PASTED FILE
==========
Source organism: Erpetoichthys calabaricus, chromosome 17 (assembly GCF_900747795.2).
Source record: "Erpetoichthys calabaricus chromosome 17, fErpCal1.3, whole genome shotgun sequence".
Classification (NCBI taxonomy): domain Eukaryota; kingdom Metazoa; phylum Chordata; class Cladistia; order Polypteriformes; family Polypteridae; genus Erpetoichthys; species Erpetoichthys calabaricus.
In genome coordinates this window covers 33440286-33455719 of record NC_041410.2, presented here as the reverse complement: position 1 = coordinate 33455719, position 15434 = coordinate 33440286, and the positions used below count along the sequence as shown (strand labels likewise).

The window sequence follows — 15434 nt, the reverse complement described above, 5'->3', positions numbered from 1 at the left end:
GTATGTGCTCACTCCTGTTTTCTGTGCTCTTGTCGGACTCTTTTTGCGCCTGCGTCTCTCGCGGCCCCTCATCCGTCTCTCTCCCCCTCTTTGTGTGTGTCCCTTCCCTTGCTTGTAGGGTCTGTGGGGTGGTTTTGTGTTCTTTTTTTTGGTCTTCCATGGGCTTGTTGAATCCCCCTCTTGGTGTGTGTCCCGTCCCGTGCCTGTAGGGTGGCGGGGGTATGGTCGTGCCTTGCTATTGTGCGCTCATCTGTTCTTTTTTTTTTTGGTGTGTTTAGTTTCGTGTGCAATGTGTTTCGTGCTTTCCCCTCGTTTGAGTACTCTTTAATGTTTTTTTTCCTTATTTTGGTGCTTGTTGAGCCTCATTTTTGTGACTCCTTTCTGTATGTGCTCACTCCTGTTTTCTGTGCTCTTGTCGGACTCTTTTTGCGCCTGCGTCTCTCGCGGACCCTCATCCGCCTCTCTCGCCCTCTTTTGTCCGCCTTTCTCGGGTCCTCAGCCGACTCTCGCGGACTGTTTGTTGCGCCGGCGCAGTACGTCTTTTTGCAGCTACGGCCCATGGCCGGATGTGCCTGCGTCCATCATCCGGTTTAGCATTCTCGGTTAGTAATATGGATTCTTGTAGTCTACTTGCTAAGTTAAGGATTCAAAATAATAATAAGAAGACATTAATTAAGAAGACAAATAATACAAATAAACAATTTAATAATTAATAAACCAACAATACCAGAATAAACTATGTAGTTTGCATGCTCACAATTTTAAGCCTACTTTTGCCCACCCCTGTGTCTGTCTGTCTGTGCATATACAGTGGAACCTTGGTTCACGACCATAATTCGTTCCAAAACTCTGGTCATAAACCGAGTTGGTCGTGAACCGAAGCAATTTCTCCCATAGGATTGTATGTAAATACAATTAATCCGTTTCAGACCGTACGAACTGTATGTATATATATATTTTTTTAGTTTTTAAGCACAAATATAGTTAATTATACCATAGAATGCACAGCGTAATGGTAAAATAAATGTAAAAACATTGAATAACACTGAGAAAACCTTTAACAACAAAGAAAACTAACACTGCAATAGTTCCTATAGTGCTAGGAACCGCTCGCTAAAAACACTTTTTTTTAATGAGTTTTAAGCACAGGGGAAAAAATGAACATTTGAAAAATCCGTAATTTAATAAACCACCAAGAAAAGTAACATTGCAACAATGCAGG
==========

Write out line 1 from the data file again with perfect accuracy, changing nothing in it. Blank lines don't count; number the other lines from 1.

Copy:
Source organism: Erpetoichthys calabaricus, chromosome 17 (assembly GCF_900747795.2).